Industry pundits predicted that, by now, traditional television would have perished. Like the music industry, which has been irrevocably changed by the likes of iTunes and Spotify, television viewers were supposed to have moved to online alternatives – citing high costs, an abundance of low-quality or niche content, and atrocious customer service as the reasons. But this hasn’t happened. Why? And what does the future hold for television?
By now, cord-cutting was supposed to have decimated traditional cable and networking television, with viewers choosing instead to spend their time and money on on-demand services such as YouTube, Netflix, and Hulu. But, whilst it’s true that the use of on-demand services (particularly SVOD) is increasing amongst all demographics (especially Millennials), only around 1 percent of Americans are cutting the cord each year.
One reason for this is that, though the use of on-demand services is increasing across all demographics, certain demographics are taking longer to embrace them than others.
The older generations, for whom network and cable television have long been a staple part of life, may not yet feel entirely comfortable with on-demand services – indeed, this appears to be reflected in the figures, with Gen Xers (35-49), adults aged 50-64, and adults aged 65 and older still watching a significant amount of television (32 hours a week, 44 hours a week, and 53 hours a week respectively) though dedicating substantially less time than their younger counterparts to on-demand offerings. Since these people make up a significant portion of population, their reluctance to give up traditional television is perhaps the most significant factor in keeping the industry alive.
But this situation can’t continue. Americans (many of whom have both cable and one or more SVOD subscriptions) are currently paying more for television services than ever before. Millennials have already proven their willingness to cut the cord; indeed, many already have. So increasing the fees for cable, which has been happening for years, will only burden the industry’s most loyal customers – those older generations. This means that, eventually, those expensive 200 plus cable bundles are going to seem far less attractive, especially as these generations get more comfortable with SVOD and VOD offerings.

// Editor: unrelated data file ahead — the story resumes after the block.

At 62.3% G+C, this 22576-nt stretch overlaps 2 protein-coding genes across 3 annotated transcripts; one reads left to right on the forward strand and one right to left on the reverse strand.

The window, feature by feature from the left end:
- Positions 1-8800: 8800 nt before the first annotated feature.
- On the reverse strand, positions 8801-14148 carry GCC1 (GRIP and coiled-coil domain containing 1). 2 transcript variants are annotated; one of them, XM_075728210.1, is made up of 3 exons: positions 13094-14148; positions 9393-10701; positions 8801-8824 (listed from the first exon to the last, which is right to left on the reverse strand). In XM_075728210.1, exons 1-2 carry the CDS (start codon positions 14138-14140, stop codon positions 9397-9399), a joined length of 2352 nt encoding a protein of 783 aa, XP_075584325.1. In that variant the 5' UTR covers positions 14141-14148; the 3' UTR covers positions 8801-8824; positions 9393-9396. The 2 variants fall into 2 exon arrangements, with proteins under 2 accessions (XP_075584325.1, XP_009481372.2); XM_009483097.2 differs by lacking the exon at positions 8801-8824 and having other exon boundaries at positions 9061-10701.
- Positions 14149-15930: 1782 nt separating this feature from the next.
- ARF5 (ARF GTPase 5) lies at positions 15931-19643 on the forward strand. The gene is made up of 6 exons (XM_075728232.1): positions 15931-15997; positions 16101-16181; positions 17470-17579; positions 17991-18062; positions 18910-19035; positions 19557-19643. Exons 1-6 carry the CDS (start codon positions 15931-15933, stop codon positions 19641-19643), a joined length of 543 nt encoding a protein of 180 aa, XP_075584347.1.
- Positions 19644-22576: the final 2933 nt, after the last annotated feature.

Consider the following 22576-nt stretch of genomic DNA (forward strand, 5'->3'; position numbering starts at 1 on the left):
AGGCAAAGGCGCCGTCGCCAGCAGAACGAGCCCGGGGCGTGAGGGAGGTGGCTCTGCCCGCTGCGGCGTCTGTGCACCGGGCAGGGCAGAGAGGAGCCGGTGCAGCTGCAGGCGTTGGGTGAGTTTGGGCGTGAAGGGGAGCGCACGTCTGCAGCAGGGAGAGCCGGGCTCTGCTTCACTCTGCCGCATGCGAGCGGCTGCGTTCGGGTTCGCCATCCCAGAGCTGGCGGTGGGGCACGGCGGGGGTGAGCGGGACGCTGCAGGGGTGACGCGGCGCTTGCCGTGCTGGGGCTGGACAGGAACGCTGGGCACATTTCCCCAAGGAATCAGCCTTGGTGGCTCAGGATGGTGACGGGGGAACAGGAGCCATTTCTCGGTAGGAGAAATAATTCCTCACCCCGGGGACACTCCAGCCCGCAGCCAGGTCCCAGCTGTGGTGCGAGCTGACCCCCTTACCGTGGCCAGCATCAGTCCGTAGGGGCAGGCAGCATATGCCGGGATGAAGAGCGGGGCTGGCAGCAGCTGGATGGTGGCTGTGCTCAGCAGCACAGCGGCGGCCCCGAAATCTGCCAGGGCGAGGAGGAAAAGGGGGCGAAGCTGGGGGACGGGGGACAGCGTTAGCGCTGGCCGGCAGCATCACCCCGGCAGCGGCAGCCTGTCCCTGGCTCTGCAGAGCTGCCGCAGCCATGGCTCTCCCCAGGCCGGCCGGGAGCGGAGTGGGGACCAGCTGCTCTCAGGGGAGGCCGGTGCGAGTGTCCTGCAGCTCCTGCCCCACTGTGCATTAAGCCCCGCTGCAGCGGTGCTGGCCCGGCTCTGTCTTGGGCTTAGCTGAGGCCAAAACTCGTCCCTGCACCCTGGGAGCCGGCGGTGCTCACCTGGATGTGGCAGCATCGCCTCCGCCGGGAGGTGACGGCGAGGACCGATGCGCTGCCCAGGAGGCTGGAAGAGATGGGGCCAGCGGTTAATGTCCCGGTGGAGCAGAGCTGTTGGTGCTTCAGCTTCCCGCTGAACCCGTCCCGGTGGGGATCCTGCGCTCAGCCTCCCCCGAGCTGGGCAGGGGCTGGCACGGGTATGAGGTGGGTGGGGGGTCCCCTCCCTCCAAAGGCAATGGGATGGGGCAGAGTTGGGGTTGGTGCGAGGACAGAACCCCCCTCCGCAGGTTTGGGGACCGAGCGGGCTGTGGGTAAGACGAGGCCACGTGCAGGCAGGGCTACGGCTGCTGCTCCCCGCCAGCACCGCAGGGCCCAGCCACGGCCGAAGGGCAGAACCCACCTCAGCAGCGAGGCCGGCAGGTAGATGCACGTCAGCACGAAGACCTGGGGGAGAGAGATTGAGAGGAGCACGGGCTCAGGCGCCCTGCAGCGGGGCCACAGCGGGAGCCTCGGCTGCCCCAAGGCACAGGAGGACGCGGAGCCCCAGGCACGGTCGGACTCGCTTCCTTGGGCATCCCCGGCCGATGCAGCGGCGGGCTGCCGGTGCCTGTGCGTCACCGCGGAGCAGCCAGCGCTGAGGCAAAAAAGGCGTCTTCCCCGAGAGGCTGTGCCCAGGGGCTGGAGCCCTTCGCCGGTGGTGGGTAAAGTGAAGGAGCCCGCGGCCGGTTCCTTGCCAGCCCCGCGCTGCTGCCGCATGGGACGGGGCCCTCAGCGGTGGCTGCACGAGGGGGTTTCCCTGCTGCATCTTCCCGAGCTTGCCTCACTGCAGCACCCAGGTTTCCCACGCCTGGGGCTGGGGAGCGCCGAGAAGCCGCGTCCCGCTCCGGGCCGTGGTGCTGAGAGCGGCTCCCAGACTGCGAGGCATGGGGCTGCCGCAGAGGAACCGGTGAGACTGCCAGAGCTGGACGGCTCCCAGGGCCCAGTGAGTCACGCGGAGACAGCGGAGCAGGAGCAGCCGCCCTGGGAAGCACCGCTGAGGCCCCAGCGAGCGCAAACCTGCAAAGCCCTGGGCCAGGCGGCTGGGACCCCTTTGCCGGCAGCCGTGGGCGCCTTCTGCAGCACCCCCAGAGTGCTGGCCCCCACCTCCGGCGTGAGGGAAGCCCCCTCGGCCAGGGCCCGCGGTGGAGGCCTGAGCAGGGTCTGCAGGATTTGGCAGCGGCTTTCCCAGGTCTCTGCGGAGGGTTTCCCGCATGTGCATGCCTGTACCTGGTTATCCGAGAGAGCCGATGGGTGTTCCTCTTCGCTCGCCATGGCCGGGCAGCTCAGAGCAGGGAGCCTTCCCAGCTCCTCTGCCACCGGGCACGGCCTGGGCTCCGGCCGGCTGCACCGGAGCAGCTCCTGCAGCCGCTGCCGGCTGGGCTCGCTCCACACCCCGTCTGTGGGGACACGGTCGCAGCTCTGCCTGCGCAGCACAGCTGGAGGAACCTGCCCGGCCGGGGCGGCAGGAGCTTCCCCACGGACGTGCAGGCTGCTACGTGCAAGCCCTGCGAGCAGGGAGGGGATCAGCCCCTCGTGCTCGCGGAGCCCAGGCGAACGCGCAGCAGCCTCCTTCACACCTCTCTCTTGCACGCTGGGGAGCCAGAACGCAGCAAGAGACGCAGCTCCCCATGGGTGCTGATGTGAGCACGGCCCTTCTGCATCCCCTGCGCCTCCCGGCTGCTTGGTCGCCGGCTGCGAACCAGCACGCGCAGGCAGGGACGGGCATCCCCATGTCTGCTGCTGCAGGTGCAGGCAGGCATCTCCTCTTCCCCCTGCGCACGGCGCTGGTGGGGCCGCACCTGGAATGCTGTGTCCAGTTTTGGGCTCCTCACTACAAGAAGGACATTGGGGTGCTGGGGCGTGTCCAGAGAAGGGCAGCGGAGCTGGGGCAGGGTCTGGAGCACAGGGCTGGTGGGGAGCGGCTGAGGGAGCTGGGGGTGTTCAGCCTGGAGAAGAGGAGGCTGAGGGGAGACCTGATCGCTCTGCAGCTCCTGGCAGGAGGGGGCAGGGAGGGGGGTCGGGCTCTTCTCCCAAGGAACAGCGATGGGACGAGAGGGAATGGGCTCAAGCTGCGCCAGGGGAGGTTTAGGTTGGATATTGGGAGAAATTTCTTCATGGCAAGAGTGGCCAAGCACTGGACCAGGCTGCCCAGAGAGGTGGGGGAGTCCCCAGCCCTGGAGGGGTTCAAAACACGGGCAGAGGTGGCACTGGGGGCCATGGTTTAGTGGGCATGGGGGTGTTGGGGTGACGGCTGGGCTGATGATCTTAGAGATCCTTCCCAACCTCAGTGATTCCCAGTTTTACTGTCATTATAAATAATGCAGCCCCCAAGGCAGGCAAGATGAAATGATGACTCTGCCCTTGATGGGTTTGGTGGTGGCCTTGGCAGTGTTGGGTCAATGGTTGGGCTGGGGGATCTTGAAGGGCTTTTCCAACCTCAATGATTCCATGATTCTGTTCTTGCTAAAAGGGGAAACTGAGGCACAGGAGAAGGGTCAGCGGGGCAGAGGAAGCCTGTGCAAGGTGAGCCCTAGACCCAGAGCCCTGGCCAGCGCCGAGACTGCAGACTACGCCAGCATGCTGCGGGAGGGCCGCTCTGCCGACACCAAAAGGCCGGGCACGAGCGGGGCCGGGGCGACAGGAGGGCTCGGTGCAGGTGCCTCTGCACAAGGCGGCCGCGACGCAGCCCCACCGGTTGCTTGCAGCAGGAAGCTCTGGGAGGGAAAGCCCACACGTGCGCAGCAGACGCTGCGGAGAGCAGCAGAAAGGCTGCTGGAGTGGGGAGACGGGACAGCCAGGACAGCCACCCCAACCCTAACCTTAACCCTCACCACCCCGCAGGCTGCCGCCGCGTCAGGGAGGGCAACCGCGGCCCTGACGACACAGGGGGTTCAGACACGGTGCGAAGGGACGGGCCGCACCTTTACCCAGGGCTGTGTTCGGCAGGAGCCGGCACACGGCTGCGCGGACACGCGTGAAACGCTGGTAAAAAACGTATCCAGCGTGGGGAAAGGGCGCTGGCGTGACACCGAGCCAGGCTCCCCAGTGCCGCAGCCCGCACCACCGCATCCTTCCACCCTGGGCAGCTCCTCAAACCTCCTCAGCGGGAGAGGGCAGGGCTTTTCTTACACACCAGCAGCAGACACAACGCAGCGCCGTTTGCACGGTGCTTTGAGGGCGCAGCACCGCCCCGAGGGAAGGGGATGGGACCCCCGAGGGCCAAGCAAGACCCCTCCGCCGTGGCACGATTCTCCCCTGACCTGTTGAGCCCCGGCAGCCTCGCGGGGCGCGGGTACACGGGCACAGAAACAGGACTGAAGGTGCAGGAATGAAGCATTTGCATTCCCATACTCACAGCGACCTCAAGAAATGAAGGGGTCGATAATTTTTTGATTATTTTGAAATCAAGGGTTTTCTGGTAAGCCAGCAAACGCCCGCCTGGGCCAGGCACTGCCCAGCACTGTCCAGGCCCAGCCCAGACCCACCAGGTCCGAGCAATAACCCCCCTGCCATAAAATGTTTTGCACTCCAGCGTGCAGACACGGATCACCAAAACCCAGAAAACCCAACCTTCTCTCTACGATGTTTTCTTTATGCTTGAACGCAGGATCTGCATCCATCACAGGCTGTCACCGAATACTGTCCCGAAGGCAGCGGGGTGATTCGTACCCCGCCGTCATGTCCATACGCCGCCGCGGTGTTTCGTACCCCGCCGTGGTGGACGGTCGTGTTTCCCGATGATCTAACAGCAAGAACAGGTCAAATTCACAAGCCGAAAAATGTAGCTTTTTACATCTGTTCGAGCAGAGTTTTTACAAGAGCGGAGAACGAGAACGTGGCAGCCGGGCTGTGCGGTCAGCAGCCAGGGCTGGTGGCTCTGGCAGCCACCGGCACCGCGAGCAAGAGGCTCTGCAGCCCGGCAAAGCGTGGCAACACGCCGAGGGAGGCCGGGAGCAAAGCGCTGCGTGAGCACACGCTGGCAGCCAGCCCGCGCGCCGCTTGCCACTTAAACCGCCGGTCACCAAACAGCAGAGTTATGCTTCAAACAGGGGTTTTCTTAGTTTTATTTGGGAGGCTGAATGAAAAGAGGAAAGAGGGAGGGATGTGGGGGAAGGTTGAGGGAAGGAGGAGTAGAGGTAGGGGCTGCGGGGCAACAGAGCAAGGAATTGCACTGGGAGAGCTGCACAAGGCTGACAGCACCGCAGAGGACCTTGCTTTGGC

At the same time, Amazon, YouTube, Hulu, Fox, and NBC Universal are all negotiating to offer live television over the internet by the end of the year or early next year. Their ambition is to offer America’s major broadcast networks as well as many popular sports and entertainment channels at a far cheaper price than the traditional cable bundle. With such an offer, even the most technophobic of those older generations will be enticed by the prospect of their favourite shows at around half the price.
So, whilst cord cutting may not have taken off as quickly as pundits originally anticipated, this should not come as consolation for cable providers: as the population ages, and as VOD and SVOD offerings get more and more competitive, the amount of people who chose to cut the cord will only increase. Indeed, it’s already starting to happen.